What to Look for: The best sellers in the used market are bright and colorful button-down shirts. Particularly in the heavy textured cotton that is so characteristic of the Territory Ahead brand. Also keep an eye out for tall sizes, as they are typically harder to find and, therefore, more valuable.
Profit Potential & Market Outlook: The market for The Territory Ahead can be hit or miss. I’ve had shirts sell overnight for $40 and others that have taken a year to sell for $20. If a shirt is interesting and cheap, definitely pick it up, list it, and forget it.
Most Common Label:
Ermenegildo Zegna is a luxury brand that was launched in 1910 and remains one of the best known Italian brands.
What to look for: Zegna is a dedicated menswear designer that creates business and business casual looks. The most common items we find are dress shirts, but also keep an eye out for dress slacks, polo shirts, blazers, and even full suits. You’ll need to be checking tags, as the company does not have a style which differentiates it from the hundreds of other business casual items on the racks.
Profit Potential & Market Outlook: The market for basic shirts and items has dropped off a bit because of new sellers low-balling the price to move inventory. If you have a nice item, take nice pictures and price it high. The more current an item is, the better it will sell. Older/vintage Zegna items have not done well for us.
Most Common Label:
Filson is a privately held, Seattle-based company that manufactures outdoor goods and clothing. It was founded in 1897 as C.C. Filson’s Pioneer Alaska Clothing and Blanket Manufacturers to meet the needs of prospectors passing through Seattle on their way to the Klondike Gold Rush.
What to look for: Filson is a high-end outdoor brand which specializes in wool and canvas products. As can be expected from a company with a logo like, “Might as well have the best,” their clothing can be very expensive, running $500-600 for a coat. Keep an eye out for their characteristic red and black buffalo check (similar to Pendleton’s), and for leather/canvas bags. Filson also makes belts, hats, and other men’s accessories.
Profit Potential & Market Outlook: Anything Filson will sell fast and for great money. The market has not felt the effects of saturation and there is a ton of money to be made in Filson items from thrift stores, yard sales, and even store outlets.
Most Common Label:
Carhartt is a U.S. based company that is still owned by the founding family, despite having revenue of more than 600 million dollars annually!
What to look for: Anything Carhartt will sell, but you’ll make the most money from their signature canvas workwear. Look for jackets, vests, and (to a lesser extent) pants. Anything vintage or Made in the USA is a great seller as well.
Profit Potential & Market Outlook: While it’s not exciting, most of the best brands to sell on eBay aren’t. The majority of Carhartt items on eBay are underpriced. Get a good idea of how much your item sells for new and then price it at 50-75% of MSRP.
Also, don’t avoid Carhartt items that are dirty, stained, or have logos. People generally want beat up Carhartt items for one of two reasons:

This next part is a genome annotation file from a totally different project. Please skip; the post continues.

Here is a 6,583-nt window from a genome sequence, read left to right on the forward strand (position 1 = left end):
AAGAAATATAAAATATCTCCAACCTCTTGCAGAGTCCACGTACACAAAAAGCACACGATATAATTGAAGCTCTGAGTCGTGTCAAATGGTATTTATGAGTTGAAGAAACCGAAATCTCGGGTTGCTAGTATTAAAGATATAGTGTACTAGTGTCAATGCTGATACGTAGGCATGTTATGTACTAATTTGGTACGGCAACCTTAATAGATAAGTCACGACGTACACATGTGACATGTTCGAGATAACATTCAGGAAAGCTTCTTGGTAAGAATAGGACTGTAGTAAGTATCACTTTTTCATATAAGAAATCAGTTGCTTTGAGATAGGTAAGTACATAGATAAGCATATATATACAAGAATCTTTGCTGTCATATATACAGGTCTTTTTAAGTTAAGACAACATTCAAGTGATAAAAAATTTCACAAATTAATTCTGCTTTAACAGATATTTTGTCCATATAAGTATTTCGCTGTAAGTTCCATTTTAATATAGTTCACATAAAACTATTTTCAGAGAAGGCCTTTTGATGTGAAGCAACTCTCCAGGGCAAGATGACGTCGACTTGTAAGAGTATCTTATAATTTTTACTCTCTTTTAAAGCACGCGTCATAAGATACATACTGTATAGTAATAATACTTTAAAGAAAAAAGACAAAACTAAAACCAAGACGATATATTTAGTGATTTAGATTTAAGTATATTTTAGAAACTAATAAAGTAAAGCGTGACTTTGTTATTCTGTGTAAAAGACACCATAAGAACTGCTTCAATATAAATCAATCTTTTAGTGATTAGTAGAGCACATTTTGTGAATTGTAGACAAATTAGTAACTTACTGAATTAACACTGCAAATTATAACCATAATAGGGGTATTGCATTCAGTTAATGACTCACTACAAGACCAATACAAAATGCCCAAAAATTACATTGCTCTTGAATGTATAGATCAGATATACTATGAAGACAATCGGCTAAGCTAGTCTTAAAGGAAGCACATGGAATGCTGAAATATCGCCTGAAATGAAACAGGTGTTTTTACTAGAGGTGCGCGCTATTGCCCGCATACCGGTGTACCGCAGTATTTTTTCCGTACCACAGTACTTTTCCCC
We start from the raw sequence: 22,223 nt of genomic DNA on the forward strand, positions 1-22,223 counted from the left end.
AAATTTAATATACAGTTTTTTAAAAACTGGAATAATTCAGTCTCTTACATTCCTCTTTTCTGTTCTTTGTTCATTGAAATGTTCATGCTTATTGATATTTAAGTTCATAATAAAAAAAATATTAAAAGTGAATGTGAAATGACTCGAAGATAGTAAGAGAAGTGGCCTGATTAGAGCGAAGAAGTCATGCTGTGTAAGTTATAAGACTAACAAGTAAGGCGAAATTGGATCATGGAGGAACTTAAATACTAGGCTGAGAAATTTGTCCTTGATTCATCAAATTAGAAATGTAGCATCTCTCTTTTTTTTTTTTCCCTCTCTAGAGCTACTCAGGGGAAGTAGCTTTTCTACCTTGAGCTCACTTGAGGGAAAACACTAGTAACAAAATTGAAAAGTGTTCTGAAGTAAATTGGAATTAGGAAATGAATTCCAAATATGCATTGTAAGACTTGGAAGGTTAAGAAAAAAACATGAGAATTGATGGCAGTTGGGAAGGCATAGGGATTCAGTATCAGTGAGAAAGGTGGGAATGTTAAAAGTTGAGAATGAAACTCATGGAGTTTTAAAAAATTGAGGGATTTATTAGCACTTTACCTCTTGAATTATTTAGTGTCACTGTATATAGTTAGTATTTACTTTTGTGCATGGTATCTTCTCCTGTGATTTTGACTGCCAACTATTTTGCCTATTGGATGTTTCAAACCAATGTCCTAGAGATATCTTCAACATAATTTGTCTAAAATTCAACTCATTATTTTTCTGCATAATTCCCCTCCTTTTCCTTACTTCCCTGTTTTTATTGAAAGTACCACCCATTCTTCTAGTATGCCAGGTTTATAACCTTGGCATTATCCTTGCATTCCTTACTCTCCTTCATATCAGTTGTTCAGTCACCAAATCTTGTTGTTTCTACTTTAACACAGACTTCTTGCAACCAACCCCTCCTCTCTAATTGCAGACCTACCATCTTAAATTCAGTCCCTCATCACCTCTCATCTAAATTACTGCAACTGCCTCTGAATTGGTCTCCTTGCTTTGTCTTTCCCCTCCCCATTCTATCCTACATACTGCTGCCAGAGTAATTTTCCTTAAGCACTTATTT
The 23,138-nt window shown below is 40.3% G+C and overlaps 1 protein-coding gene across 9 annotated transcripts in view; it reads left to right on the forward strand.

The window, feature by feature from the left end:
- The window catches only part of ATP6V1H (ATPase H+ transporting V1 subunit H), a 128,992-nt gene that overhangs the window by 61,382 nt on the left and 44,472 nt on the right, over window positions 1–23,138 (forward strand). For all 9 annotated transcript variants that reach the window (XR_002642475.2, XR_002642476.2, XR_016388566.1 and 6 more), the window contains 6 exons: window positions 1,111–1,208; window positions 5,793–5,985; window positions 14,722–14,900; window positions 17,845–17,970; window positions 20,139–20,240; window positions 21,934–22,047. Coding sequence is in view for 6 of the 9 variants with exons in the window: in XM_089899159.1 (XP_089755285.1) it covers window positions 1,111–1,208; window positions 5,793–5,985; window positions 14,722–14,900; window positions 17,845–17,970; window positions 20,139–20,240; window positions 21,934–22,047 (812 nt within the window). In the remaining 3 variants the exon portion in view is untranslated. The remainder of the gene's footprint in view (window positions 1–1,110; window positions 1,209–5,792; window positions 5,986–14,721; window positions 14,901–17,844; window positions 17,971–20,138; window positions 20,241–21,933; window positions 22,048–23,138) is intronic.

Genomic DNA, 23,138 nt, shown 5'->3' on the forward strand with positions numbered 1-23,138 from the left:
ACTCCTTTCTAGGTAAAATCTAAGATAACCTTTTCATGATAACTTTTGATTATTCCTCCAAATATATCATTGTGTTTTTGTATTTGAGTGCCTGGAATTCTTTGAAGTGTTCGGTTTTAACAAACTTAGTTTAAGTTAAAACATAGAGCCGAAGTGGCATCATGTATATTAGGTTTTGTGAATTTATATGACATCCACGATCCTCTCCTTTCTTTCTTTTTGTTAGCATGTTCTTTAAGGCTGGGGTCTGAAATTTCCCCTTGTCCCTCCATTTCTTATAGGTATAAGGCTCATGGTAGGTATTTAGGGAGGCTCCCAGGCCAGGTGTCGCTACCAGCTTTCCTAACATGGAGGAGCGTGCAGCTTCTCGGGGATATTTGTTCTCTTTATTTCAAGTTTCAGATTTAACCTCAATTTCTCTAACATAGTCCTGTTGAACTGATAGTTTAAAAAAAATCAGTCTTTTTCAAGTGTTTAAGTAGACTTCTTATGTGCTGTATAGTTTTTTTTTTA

- There is a “breaking in” period for new Carhartt items where they are typically stiff and uncomfortable. Buying used bypasses this.
- They don’t want to be the guy at the construction site with the brand new shiny work jacket. Rugged and used speaks volumes about “work ethic.”
Most Common Label:
Schott NYC was founded by two brothers in 1913 in (surprise) New York City. They have several claims to fame, including:
- Being the first company to put a zipper in a jacket
- They made clothing for the U.S. Air Force during WW2 and, later, for law enforcement
- The latest claim to fame is the “Perfecto” motorcycle jacket which is named after Irving Schott’s favorite cigar
What to look for: Keep your eyes open for all forms of leather jackets including moto jackets, bombers, greaser jackets, etc. The most valuable jackets are shearling bombers from WW2, and we often search Craigslist and other local avenues for them to flip on eBay.
Profit Potential & Market Outlook: Excellent. Items are getting harder to find, but if you source them intentionally (rather than wandering thrift store aisles) you will find them. Expect to pay up, but the pay-out is typically worth it.
Most Common Label:
Founded in 1830, Woolrich is the oldest manufacturer of outdoor wear in the United States. The original purpose of the company was to buy furs from trappers, but they soon branched out to wool milling. They provided clothing for soldiers during the civil war and several expeditions to the Antarctic. Now, the company’s production has been significantly downsized and moved overseas, but vintage items are still plentifully available in thrift stores.
What to look for: The best Woolrich items are vintage work-wear items and current jackets/coats. We skip any ugly jackets or blasé, earth toned fashion items from the 90’s. Look for items made of canvas, denim, or leather, typically lined with the characteristic red and black plaid wool.
Profit Potential & Market Outlook: The market for low level Woolrich items is now non-existent due to market saturation. The clothing brands that sell well on eBay are typically either currently fashionable or at least hard to find. Luckily, in this case, the current fashion trends, however, have resulted in a huge demand for the style of clothing Woolrich manufactured pre 1980. If you see it, grab it!
Most Common Label:
Loudmouth Golf is a relatively new and small company, founded in 2000 by a former graphic designer. Despite their young age, their golf attire has been worn by some of the greats in the game and are desirable for parody as well as serious play.
What to look for: If you see something on the rack that is an assault to all your senses, you should probably be checking it out. That is the way I have typically found Loudmouth Golf items – seeing extremely lurid and loud prints in shorts and pants, and then checking inside the fly zipper for the brand tag.
Profit Potential & Market Outlook: Loudmouth is only growing in recognition and desirability. Items seem to be getting a bit more common at thrift stores, but the market doesn’t show signs of getting saturated any time soon.
Most Common Label: